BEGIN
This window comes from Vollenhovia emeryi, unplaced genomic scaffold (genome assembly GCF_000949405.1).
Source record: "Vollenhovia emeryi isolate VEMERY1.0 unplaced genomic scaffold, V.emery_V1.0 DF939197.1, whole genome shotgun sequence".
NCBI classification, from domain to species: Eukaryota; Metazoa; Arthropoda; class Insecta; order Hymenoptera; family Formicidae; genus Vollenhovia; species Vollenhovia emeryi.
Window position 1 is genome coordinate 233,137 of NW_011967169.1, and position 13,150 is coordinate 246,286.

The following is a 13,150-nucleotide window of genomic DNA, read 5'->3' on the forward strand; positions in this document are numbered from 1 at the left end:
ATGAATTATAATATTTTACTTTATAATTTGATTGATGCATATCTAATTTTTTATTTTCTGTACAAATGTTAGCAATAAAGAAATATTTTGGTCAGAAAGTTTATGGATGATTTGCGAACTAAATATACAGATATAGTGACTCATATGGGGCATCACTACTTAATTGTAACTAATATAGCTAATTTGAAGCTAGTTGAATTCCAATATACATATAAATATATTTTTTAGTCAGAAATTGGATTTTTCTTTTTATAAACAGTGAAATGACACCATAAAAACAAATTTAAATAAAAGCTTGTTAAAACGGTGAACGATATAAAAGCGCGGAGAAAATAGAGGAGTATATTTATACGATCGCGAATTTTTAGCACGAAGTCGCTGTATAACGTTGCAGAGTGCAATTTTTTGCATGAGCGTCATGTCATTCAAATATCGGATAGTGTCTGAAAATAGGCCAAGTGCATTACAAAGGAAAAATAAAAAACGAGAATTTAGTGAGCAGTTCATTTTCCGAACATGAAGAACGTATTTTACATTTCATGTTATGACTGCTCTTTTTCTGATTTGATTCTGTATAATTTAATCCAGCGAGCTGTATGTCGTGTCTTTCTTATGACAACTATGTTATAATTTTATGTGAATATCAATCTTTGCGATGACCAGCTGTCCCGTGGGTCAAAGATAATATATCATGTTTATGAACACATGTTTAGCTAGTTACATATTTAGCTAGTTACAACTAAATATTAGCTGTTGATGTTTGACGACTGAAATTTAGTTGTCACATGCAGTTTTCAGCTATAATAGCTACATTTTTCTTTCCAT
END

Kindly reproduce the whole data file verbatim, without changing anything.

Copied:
This window comes from Vollenhovia emeryi, unplaced genomic scaffold (genome assembly GCF_000949405.1).
Source record: "Vollenhovia emeryi isolate VEMERY1.0 unplaced genomic scaffold, V.emery_V1.0 DF939197.1, whole genome shotgun sequence".
NCBI classification, from domain to species: Eukaryota; Metazoa; Arthropoda; class Insecta; order Hymenoptera; family Formicidae; genus Vollenhovia; species Vollenhovia emeryi.
Window position 1 is genome coordinate 233,137 of NW_011967169.1, and position 13,150 is coordinate 246,286.

The following is a 13,150-nucleotide window of genomic DNA, read 5'->3' on the forward strand; positions in this document are numbered from 1 at the left end:
ATGAATTATAATATTTTACTTTATAATTTGATTGATGCATATCTAATTTTTTATTTTCTGTACAAATGTTAGCAATAAAGAAATATTTTGGTCAGAAAGTTTATGGATGATTTGCGAACTAAATATACAGATATAGTGACTCATATGGGGCATCACTACTTAATTGTAACTAATATAGCTAATTTGAAGCTAGTTGAATTCCAATATACATATAAATATATTTTTTAGTCAGAAATTGGATTTTTCTTTTTATAAACAGTGAAATGACACCATAAAAACAAATTTAAATAAAAGCTTGTTAAAACGGTGAACGATATAAAAGCGCGGAGAAAATAGAGGAGTATATTTATACGATCGCGAATTTTTAGCACGAAGTCGCTGTATAACGTTGCAGAGTGCAATTTTTTGCATGAGCGTCATGTCATTCAAATATCGGATAGTGTCTGAAAATAGGCCAAGTGCATTACAAAGGAAAAATAAAAAACGAGAATTTAGTGAGCAGTTCATTTTCCGAACATGAAGAACGTATTTTACATTTCATGTTATGACTGCTCTTTTTCTGATTTGATTCTGTATAATTTAATCCAGCGAGCTGTATGTCGTGTCTTTCTTATGACAACTATGTTATAATTTTATGTGAATATCAATCTTTGCGATGACCAGCTGTCCCGTGGGTCAAAGATAATATATCATGTTTATGAACACATGTTTAGCTAGTTACATATTTAGCTAGTTACAACTAAATATTAGCTGTTGATGTTTGACGACTGAAATTTAGTTGTCACATGCAGTTTTCAGCTATAATAGCTACATTTTTCTTTCCAT